Another Day, Another Loophole In PA 07-194

What if a post-election audit uncovers a problem with the machine count? Wouldn’t it be a good idea to examine the memory card and the voting machine for evidence that could be used to detect fraud or to understand the cause of the problem so it could be prevented next time?

Unfortunately, audits must start a minimum of 15 days after the election (for the most recent primary, September 26th). And there is a prohibition for unlocking the voting machines that expires 14 days after the election (for the most recent primary, September 25th). accompanied by a possible 5-year prison term.

 

So, the evidence in the memory cards or in the optical scanner can be destroyed before, during, or right after the audit, legally.

 

As we have pointed out before, holding the audits so far after the primary, and so far after the random district drawing provides plenty of time for ‘adjustments’ to make things look good in those districts chosen for audit. Now part of that can be planning the timely unlocking of the machine and memory cards before the audit report could result in an investigaton.

 

Also, are there sufficient proceedures to stop the hacking of the optical scanner itself between elections? What can be done while a machine is unlocked? What security is in place?

 

(Thanks to Mike Fisher for noticing the Sept 25 expiration date for machine locking on the Municipal Elections Calendar)

Statute details:

PA 07-194 Section 1 (l) After an election or primary, any voting machine may be kept locked for a period longer than that prescribed by sections 9‑266, 9‑310and 9‑447 of the general statutes, if such an extended period is ordered112 by either a court of competent jurisdiction,…

Other referenced statutes:

Sec. 9-266. Keys to be kept. Storage of machine. When the machine has been locked at the close of an election in the manner required by section 9-310, the moderator shall place all keys of the machine on a strong and sufficient string or wire and label the same with the make and number of the machine and the name of the municipality and the number of the ward or voting district therein at which used at such election, and return such keys to the municipal clerk with the official returns. Except as provided in section 9-311, such clerk shall securely keep such keys and not permit the same to be taken, or any voting machine to be unlocked, for a period of fourteen days from the election, unless otherwise ordered by a court of competent jurisdiction, or by the State Elections Enforcement Commission. All machines shall be boxed and collected immediately on the day after election or as soon thereafter as possible, and shall be stored in a place or places directed by the board of selectmen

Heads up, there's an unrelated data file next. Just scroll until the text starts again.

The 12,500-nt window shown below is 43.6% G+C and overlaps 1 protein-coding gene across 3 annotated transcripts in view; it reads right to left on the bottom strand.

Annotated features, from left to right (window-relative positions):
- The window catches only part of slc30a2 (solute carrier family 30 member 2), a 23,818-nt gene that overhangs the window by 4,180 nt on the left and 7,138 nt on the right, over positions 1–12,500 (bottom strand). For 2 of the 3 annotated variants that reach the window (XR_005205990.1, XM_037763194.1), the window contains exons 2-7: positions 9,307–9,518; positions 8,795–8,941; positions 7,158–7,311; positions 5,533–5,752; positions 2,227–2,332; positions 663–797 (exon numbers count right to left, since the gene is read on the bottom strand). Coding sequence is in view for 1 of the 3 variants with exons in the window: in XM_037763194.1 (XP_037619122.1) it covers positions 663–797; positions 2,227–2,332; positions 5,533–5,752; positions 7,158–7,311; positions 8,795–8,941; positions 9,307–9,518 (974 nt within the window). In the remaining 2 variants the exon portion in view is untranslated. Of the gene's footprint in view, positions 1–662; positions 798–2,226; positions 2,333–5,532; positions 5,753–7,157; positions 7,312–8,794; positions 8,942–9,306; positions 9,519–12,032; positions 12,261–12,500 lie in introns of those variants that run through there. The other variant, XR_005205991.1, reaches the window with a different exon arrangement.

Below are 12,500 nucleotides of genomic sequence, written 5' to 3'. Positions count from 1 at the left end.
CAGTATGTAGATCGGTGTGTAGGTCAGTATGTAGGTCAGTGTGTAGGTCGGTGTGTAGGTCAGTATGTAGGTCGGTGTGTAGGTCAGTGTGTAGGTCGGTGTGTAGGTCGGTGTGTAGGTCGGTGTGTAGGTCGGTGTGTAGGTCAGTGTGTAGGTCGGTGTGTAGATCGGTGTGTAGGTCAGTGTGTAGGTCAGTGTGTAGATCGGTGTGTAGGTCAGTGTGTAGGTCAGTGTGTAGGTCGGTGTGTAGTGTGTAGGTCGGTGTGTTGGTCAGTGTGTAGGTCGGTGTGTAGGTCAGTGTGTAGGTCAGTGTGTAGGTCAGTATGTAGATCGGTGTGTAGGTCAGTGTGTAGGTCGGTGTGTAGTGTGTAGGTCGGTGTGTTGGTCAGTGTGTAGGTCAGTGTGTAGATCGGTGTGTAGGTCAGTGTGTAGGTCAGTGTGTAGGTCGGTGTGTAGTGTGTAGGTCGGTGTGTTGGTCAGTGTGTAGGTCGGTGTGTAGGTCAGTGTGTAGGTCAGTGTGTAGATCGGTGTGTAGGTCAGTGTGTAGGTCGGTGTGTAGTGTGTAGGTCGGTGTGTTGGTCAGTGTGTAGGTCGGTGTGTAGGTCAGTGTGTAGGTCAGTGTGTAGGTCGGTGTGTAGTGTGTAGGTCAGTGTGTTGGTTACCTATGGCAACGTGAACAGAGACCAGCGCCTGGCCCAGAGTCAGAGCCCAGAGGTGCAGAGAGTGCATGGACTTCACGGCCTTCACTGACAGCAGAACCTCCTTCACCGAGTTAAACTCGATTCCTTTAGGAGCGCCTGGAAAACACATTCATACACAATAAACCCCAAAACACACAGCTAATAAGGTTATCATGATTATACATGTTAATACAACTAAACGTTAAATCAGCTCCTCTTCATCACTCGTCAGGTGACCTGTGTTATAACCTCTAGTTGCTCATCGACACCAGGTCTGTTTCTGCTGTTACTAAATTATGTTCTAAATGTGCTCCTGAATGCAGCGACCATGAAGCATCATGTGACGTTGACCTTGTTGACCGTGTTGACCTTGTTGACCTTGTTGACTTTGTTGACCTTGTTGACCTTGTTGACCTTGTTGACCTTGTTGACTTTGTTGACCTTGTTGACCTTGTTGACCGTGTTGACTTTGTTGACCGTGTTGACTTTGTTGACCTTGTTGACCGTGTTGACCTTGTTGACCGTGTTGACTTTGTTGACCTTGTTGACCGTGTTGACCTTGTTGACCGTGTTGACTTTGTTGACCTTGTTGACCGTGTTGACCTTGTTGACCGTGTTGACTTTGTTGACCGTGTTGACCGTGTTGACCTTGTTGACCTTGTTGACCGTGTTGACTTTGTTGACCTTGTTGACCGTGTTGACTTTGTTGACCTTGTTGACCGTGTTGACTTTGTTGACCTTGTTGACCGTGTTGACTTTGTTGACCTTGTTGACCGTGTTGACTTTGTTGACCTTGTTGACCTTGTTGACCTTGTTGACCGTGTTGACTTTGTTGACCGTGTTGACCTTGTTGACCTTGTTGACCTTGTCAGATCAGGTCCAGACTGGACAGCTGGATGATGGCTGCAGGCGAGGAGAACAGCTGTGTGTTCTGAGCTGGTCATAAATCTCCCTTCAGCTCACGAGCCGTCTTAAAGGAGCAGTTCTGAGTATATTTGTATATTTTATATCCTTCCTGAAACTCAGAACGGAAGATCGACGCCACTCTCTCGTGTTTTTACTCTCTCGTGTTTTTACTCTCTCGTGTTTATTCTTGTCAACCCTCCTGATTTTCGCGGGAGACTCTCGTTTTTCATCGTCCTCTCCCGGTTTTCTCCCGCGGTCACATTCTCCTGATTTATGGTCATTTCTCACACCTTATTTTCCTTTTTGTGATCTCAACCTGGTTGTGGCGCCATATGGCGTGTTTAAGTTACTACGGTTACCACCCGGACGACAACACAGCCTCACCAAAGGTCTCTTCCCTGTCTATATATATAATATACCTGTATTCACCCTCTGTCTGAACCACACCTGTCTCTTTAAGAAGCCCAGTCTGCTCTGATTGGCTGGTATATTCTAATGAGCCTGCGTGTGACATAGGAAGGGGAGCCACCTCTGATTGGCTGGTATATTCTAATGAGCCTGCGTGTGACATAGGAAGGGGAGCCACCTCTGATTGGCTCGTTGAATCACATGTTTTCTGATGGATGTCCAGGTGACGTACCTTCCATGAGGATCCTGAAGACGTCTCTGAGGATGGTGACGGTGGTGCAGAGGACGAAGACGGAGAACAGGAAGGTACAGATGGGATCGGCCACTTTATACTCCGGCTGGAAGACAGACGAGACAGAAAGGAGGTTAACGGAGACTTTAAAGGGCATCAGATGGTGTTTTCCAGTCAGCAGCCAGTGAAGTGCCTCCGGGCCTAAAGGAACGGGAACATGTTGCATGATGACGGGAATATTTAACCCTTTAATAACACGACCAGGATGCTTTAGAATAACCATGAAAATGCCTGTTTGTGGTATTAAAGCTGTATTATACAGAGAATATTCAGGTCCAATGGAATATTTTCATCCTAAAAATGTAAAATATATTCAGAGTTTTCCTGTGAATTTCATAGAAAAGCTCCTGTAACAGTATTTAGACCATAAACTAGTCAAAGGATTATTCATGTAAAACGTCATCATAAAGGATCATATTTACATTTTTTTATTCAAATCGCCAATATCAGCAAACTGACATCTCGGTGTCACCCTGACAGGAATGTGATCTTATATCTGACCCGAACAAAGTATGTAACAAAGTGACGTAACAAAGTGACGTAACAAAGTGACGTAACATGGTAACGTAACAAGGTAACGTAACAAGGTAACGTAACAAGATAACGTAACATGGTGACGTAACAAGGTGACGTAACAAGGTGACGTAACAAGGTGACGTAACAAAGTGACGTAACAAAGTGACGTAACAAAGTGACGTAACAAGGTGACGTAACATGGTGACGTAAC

Sec. 9-310. Locking of machine by moderator. As soon as the count is completed and ascertained as required in this chapter and the moderator’s return required under the provisions of section 9-259 has been executed and a duplicate copy thereof placed in one of the machines, the moderator shall close and lock the counting compartments and seal the operating lever with a numbered metal seal, and the machine shall remain so locked against voting or being tampered with for a period of fourteen days, except as provided in section 9-311 or pursuant to an order issued by the State Elections Enforcement Commission. …Any person who unlocks the voting or operating mechanism of the machine or the counting compartment after it has been locked as above directed or breaks or destroys or tampers with the seal after it has been affixed as above directed or changes the indication of the counters on any voting machine within fourteen days after the election or within any longer period during which the machine is kept locked as ordered by a court of competent jurisdiction or by the State Elections Enforcement Commission in any special case, except as provided in section 9-311, shall be imprisoned for not more than five years. Any machine may be released in less than fourteen days, for use in another election, by order of a court, if there is no disagreement as to the returns from such machine and no order directing impoundment has been issued by the State Elections Enforcement Commission.

Sec. 9-447. Unlocking of votingn machines. The voting machines used in any primary shall not be unlocked for a period of fourteen days from the date of the primary, unless otherwise ordered by any judge of the Superior Court, or by the State Elections Enforcement Commission. If a contest or investigation is pending, such machines shall not be unlocked for such longer period of time as may be ordered by any judge of the Superior Court, unless a recanvass has been applied for under the provisions of section 9-445 or unless an order has been issued by the State Elections Enforcement Commission.

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